A-Z

Di - Interview 32- DCIS

Age at interview: 52
Age at diagnosis: 52
Brief Outline: Di was diagnosed with DCIS in 2003 after her first routine mammogram. She had a mastectomy and LD flap reconstruction six months after diagnosis.
Background: Di is a married teacher with two adult sons. Ethnic background / nationality' White British

More about me...

 For more clips from this interview click here.

 

Di felt “a bit alienated” when she decided to go against her doctor’s advice to have an immediate...

Di felt “a bit alienated” when she decided to go against her doctor’s advice to have an immediate...

SHOW TEXT VERSION
PRINT TRANSCRIPT
The day that we received the results, I was told that I had DCIS and they explained very briefly what it was. That technically it was pre-cancerous which was a relief and in the next breath they said “So we’re going to offer you a mastectomy,” and that was appalling. Because you assume that if something was pre-cancerous, they can do what I believe they do with cervical cancer and you know just zap those cells.
 
And I must say the bottom of my world dropped out at that moment, so that was a very difficult moment, from having a month earlier felt completely clear of any risk at all to being offered a mastectomy for something that wasn’t even truly invasive cancer as far as they knew.
 
And in that fortnight I did a lot of research too on the Web about the condition and realised that it wasn’t cut and dried, that some people were beginning to ask whether surgery was necessary always but that the evidence wasn’t there, no one could actually answer my questions, even when I went back for the subsequent appointment I had loads and loads of questions but they could not be answered.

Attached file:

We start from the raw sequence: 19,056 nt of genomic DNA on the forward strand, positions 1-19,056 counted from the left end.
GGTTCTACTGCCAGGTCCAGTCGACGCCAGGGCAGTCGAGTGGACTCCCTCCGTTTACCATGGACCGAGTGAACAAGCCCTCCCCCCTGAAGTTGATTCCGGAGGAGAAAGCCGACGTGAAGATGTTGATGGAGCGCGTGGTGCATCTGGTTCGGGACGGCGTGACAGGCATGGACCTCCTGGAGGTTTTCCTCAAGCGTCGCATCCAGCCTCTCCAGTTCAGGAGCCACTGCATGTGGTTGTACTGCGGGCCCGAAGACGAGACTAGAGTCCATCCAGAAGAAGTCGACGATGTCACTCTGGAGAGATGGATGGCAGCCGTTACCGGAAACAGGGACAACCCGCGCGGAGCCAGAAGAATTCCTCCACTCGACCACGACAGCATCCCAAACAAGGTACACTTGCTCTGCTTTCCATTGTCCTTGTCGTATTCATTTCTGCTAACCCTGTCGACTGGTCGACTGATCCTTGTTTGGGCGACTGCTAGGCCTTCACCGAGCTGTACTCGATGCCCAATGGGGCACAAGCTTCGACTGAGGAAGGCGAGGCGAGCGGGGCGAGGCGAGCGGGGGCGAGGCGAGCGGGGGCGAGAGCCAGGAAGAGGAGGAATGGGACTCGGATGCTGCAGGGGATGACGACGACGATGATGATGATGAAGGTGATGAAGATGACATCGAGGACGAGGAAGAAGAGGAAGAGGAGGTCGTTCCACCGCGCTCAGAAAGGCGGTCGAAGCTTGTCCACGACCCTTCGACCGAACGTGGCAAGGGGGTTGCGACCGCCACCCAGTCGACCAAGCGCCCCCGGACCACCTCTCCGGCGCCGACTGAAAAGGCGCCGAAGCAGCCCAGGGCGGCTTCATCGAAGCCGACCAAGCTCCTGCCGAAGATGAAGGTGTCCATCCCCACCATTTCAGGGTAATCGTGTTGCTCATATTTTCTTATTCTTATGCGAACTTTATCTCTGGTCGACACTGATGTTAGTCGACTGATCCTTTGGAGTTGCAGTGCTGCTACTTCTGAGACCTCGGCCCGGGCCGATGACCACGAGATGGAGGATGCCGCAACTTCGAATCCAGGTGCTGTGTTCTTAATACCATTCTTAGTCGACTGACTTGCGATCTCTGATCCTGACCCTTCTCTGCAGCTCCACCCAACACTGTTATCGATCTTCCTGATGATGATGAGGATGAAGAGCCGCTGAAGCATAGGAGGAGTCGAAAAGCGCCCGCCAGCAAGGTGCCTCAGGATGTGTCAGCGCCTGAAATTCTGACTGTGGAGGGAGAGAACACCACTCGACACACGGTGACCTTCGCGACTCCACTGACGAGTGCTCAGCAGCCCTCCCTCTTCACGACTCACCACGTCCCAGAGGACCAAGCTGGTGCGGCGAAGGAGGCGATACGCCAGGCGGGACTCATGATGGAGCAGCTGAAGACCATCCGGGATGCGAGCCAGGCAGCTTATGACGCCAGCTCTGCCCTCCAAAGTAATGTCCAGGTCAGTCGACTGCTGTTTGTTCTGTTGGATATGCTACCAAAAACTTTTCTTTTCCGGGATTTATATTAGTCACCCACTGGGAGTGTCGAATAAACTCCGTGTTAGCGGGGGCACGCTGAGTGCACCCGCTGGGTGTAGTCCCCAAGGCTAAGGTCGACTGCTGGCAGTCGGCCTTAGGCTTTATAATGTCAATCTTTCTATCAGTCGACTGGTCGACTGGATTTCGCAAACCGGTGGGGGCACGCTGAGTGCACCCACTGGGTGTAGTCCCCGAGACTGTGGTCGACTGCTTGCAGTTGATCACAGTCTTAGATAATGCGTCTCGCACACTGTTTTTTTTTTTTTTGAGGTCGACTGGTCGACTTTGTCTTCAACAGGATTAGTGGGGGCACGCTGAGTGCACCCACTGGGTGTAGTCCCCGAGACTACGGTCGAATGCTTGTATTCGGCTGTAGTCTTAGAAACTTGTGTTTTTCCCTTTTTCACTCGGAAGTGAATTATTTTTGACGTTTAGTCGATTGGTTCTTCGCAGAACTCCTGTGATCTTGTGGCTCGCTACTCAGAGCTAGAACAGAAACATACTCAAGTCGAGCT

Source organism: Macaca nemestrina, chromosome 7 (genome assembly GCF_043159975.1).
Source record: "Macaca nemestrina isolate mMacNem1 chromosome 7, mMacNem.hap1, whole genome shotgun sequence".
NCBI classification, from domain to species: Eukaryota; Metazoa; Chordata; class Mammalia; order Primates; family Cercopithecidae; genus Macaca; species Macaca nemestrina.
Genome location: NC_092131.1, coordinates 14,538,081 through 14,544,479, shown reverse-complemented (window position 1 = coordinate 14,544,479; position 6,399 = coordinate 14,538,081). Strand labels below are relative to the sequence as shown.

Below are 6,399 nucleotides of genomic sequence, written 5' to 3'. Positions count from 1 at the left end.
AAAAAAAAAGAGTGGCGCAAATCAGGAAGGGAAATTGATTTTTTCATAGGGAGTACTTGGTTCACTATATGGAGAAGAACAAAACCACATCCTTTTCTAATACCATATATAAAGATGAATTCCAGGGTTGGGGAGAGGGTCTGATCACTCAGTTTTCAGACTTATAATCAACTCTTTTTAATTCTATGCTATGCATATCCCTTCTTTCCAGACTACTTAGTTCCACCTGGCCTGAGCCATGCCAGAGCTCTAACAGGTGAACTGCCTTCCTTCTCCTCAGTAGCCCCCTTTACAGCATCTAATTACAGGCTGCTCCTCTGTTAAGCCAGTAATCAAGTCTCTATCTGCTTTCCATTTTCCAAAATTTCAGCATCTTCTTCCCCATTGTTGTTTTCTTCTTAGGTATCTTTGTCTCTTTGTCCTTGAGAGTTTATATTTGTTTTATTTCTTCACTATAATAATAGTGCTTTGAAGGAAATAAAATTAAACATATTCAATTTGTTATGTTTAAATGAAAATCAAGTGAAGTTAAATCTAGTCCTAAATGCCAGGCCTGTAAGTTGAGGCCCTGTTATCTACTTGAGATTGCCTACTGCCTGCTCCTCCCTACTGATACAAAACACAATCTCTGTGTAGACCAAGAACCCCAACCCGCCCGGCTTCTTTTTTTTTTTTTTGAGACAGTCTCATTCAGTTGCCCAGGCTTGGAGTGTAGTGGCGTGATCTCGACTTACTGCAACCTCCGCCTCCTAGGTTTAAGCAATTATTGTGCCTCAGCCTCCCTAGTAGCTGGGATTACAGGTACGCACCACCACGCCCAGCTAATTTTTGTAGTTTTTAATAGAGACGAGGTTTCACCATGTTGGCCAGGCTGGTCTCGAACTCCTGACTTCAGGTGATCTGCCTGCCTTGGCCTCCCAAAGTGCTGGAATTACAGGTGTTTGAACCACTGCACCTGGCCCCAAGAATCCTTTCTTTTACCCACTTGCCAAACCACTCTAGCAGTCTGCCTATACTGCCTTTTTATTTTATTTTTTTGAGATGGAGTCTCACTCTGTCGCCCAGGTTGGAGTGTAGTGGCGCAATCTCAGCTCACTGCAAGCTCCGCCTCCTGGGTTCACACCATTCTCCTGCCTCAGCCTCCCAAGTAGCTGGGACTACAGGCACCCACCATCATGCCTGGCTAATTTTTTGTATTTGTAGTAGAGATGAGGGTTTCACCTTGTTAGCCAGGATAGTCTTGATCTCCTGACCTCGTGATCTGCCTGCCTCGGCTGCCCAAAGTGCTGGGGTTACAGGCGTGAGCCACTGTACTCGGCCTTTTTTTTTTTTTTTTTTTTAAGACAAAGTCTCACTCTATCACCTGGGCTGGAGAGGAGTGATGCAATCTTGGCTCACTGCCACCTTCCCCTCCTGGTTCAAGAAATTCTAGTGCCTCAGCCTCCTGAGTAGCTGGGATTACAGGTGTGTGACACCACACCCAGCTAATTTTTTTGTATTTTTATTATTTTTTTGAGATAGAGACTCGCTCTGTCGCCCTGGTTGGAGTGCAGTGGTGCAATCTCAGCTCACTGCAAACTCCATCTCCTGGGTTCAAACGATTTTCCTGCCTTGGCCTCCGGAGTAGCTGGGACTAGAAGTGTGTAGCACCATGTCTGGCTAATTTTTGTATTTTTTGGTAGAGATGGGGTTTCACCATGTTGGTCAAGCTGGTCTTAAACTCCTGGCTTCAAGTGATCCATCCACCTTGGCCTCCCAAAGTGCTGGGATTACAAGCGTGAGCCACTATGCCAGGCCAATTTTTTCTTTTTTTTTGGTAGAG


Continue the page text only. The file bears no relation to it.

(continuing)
And that made it even more appalling to think I was going to have a mastectomy when I couldn’t make a clear choice because the answers that I needed - about how long would it take for this to develop, how dangerous are these cells, what is exactly the spread in my breast - none of those could be answered. They could only say “We have found what we’ve found, there may be more but we can’t tell until we’ve removed your breast and we can’t tell whether it’s invasive until we’ve removed your breast.” And that’s appalling and in fact I refused at that point to go ahead. I felt I’d been well railroaded into a surgical procedure and so I said I would wait. Which I don’t think was approved of really, I felt a bit alienated then because people don’t step off the tracks and I said that I would.
 
So at that point I said that I thought I needed thinking time and sort of set myself a target of getting to Christmas and beyond because that would have given me three or four months to do some more research to think things through to see if I could put my faith in any complementary strategies, to talk to people. And to see a counsellor because I felt absolutely floored by the diagnosis and I thought if I went into and prepared myself mentally then I could, because at that time I was talking about this in terms of, I was talking about mastectomy in terms of a mutilation and I couldn’t see it as, I objected to it being called a treatment, to me it wasn’t a treatment, it was almost the opposite.
 
Previous Page
Next Page